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Moody’s Chief Predicts 10% Downturn in Commercial Real Estate: Where Does Fresno Stand?

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Fresno renters are looking for value, not luxury,, says Robin Kane, senior vice president with The Mogharebi Group. (Shutterstock)
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Tweets last week from a chief economist at Moody’s Analytics painted a bleak picture of the future of commercial real estate nationally, with prices falling 10% from their peak and defaults on the rise.

Mark Zandi, chief economist at Moody’s Analytics, predicted in a series of tweets on May 16 that after banks, “the next shoe to fall in the economy is commercial real estate,” led by multifamily, office, and warehouse properties.

By 2025, Zandi said prices could be down 10% and defaults would rise.

Meanwhile, in Fresno, multifamily, office, and warehouse properties all face unique challenges brought on by the sudden rise in interest rates.

Apartment Transactions Cut in Half Since a Year Ago

Following the record rise in rents in Fresno during the pandemic, the number of investors buying and selling multi-family properties skyrocketed. The peak came in the first three months of 2022 said Robin Kane, senior vice president with The Mogharebi Group, a real estate brokerage specializing in multi-family properties.

Since then, interest rates have doubled and transaction volumes have dipped by half, Kane said.

At the beginning of 2022, interest rates on apartment construction and financing were around 3.25%, Kane said, going as high as 6.25% at the end of 2022. They are hovering at 5.5% to 5.75% now.

But while apartment deals have dropped, that fact comes with a caveat. In anticipation of increased rates, investors clamored to get transactions done in the first quarter of 2022, Kane said, offsetting the standard. Compared to pre-pandemic years 2018 and 2019, volume is similar but still lower, Kane said.

Interest Rates Affect New Builds

The climb in interest rates combined with a looming fear of recession has translated to lagging construction numbers, Kane said.

Where the Fresno market has averaged 850 units under construction over the past five years, only 340 are currently under construction, according to real estate analytics company CoStar.

There hasn’t been a groundbreaking for a complex larger than 100 units since the first quarter of 2022, CoStar reported. Nothing started in 2023’s first quarter.

Rent Increases Flatten Out

Kane said there’s “demand” and there’s “effective demand” for rentals. In 2021, Fresno made national news with the rate at which rents rose, seeing year-over-year increases as high as 19%, according to the website ApartmentList.com.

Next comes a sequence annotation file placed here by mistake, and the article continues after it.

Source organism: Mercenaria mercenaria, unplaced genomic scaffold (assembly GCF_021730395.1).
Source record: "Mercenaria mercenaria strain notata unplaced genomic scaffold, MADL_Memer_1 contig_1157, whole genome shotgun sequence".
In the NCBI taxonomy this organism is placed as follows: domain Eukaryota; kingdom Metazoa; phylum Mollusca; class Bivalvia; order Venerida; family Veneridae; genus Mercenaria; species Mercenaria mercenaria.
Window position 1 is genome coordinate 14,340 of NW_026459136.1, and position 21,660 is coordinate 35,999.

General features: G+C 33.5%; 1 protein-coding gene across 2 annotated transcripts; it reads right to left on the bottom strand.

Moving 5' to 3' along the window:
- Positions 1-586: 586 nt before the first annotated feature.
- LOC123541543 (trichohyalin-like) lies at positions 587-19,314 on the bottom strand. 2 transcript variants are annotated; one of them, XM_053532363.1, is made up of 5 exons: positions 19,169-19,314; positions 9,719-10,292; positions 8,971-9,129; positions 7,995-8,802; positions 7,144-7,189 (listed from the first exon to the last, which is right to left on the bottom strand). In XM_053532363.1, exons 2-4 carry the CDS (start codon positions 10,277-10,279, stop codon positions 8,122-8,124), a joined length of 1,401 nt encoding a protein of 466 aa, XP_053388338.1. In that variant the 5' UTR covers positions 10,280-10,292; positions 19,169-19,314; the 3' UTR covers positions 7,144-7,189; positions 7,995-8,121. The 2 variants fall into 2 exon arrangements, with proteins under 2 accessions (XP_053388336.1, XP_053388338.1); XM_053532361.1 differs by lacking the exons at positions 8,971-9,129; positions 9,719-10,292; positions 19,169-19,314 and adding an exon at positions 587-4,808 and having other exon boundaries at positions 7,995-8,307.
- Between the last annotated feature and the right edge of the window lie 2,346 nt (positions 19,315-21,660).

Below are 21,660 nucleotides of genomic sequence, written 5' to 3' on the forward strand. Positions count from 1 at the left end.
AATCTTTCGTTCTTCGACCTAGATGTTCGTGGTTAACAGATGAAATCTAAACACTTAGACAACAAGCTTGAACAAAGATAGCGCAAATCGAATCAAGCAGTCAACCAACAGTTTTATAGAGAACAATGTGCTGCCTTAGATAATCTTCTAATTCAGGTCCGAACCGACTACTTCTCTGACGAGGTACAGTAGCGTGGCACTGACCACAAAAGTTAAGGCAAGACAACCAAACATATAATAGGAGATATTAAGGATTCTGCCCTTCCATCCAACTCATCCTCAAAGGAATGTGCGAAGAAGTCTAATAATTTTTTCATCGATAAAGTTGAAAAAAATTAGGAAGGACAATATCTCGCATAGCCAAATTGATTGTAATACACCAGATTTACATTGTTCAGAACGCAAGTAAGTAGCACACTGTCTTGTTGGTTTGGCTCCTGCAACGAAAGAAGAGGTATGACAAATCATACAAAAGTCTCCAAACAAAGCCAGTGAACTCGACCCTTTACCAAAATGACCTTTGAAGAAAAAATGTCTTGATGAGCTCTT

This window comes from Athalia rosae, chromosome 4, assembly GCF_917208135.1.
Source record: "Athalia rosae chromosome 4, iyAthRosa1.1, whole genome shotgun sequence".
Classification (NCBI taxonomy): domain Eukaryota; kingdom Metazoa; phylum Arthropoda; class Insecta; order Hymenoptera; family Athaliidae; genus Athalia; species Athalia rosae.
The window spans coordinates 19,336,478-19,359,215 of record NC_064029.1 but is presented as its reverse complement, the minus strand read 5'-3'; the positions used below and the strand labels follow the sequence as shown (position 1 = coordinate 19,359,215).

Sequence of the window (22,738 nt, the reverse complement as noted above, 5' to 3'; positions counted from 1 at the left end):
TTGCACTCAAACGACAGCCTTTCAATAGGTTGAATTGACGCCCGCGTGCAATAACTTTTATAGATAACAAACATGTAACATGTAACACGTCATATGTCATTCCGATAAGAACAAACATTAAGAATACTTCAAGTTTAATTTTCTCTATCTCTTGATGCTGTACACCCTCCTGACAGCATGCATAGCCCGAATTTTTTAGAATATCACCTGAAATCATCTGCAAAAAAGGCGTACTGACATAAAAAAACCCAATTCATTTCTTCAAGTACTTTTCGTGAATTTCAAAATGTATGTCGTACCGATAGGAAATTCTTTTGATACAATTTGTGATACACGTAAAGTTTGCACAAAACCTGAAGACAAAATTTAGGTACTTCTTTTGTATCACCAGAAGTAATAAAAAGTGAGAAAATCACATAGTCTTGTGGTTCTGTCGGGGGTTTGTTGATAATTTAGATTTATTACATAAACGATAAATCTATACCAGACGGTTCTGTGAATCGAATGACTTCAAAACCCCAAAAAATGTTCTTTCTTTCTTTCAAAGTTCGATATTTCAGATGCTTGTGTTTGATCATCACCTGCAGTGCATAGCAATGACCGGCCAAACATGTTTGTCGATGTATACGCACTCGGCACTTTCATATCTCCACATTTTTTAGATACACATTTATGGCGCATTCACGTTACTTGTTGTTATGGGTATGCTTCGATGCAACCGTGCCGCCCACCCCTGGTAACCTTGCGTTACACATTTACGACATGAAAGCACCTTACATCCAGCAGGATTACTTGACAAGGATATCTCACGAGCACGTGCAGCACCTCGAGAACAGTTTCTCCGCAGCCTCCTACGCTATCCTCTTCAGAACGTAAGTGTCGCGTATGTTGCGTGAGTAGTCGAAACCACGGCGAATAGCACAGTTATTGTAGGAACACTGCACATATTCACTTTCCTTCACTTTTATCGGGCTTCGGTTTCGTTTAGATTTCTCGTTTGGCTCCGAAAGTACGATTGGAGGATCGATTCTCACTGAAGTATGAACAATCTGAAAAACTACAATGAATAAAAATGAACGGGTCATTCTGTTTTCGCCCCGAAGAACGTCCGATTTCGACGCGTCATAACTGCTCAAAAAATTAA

Now, rent increases are closer to 2% to 3% year-over-year, Kane said.

“What caused the slowing?” Kane said. “I think we got ahead of ourselves.”

Rents were climbing 8% to 12% in yearly rates at a time salaries were only climbing by 2% to 3%, Kane said.

The average rent for a two-bedroom apartment is now $1,668, according to ApartmentList.com.

“I think we started to hit the wall, the ceiling, in terms of what that is,” Kane said.

Renters Look for Value Rather than Luxury

Recessions can be self-fulfilling prophecies, Kane said. With all the talk of an economic slowdown, people have begun counting pennies, he said.

“Once you start comparing, then it’s very easy that the (rental owners) who are out of step of the competition are going to be punished,” Kane said.

Landlords who didn’t need to raise rents, such as long-term owners, rolled back rent increases, putting pressure on competitors.

Most new construction has been luxury apartments. Considering California’s high cost to develop, building units going for $2,500 a month is the only way to justify a new complex, Kane said.

The Rousseau, The Lark, The Row, and Rock Ranch all opened in recent years in the Woodward Park and northwest Clovis areas and all are competing for the same group of tenants, Kane said. There is still demand for luxury units, but complexes are beginning to offer free rent or concessions to fill units, where in the past they didn’t need to, Kane said.

Fresno renters are more concerned about value than luxury, and they’re seeing rents flatten out, says local real-estate expert Robin Kane. (Shutterstock)

Investors Want Stability in Borrowing Costs

But even the nearly 6% interest rate isn’t a deal breaker, Kane said. There is still a lot of investor interest in multifamily, he said. The problem is stability. When the Federal Reserve was raising interest rates to counter inflation, it put pressure on the 10-year Treasury bond, which commercial mortgage-backed securities follow.

Property owners locked in on earlier rates are OK, Kane said, but those looking to buy, sell or refinance are in for a surprise.

Kane hopes statements from the Federal Reserve that rate hikes will stop for the year would come true. In 2022, pegging where interest rates would be was difficult. A lending quote might only last a couple of days before rates changed, Kane said.

The collapse of Silicon Valley Bank also has put a wrench into lending.

Small- and mid-sized regional banks provide 70% of all loans in the commercial property industry, according to Business Insider. When headlines about bank collapses made regular news, regional banks put loan applications on hold to see how much the collapse of First Republic Bank and others would affect banking in general.